Human impacts erode behavioral diversity in chimpanzees

Compared to other animals, chimpanzees show tremendous variation across groups in their behavior—from the types of tools they use in their feeding behavior to the specific gestures they use in communication. Research in ...

Termites shape and are shaped by their mounds

Termite construction projects have no architects, engineers or foremen, and yet these centimeter-sized insects build complex, long-standing, meter-sized structures all over the world. How they do it has long puzzled scientists.

Scientists solve a 14,000-year-old ocean mystery

At the end of the last Ice Age, as the world began to warm, a swath of the North Pacific Ocean came to life. During a brief pulse of biological productivity 14,000 years ago, this stretch of the sea teemed with phytoplankton, ...

The Red Queen was right: We have to run to keep in place

Biologists quote Lewis Carroll when arguing that survival is a constant struggle to adapt and evolve. Is that true, or do groups die out because they experience a run of bad luck? Charles Marshall and Tiago Quental of UC ...

A shady spot may protect species against rapid climate warming

Finding a shady refuge to cool off on a hot day could be more than a lifesaver in a warming world. It might save several species that would otherwise go extinct due to global warming, according to an analysis by ecologists ...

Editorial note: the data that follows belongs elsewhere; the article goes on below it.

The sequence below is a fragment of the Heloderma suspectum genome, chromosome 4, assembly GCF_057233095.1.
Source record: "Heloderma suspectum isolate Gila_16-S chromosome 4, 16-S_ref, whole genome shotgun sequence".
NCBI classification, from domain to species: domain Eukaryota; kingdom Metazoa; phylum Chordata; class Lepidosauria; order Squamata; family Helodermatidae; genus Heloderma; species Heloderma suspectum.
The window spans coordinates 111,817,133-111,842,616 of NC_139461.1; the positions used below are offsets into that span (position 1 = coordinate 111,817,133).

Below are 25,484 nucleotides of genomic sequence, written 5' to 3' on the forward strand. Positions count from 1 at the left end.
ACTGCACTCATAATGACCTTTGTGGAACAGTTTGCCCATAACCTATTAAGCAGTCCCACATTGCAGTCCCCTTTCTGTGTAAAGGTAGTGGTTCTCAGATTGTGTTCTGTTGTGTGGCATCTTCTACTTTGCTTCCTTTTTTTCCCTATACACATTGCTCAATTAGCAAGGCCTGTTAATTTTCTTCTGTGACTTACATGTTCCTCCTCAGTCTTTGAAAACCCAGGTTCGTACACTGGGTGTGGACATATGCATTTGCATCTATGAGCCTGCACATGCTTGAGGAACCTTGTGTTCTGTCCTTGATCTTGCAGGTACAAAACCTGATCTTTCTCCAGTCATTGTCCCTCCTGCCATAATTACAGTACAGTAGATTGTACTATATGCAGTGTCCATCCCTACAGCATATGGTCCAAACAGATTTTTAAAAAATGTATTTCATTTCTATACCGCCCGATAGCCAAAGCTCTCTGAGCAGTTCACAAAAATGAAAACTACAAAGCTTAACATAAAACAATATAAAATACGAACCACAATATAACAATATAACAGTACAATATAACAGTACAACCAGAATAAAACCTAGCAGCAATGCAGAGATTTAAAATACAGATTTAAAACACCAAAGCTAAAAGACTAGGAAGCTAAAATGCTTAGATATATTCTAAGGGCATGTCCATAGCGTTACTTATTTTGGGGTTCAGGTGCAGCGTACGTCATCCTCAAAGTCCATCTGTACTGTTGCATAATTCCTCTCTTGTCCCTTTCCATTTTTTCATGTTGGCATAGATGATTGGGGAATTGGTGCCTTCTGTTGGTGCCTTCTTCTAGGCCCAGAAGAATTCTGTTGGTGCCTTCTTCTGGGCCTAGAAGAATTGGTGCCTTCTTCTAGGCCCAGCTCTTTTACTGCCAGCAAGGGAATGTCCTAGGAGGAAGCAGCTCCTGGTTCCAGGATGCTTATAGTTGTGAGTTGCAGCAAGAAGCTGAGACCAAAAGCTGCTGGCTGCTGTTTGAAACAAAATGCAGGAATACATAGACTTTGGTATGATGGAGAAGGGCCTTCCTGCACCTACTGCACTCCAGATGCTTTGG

Older forests resist change—climate change, that is

Older forests in eastern North America are less vulnerable to climate change than younger forests—particularly for carbon storage, timber production, and biodiversity—new University of Vermont research finds.

Innovative mechanobiology research expands understanding of cells

Researchers have developed a new technology that allows them to probe cell changes without disturbing the cell's physiology—a major advancement that helps scientists look more closely at cell changes to solve human health ...

The quiet loss of knowledge threatens indigenous communities

Most of the knowledge that indigenous communities in South America have about plants is not written down. Now, ecologists at the University of Zurich have analyzed comprehensive information about the services provided by ...

When the extreme becomes the norm for Arctic animals

Think of reindeer on Norway's Svalbard archipelago as the arctic equivalent of sloths. It's not a perfect analogy, except that like tropical sloths, Svalbard reindeer move as little as possible to conserve energy.

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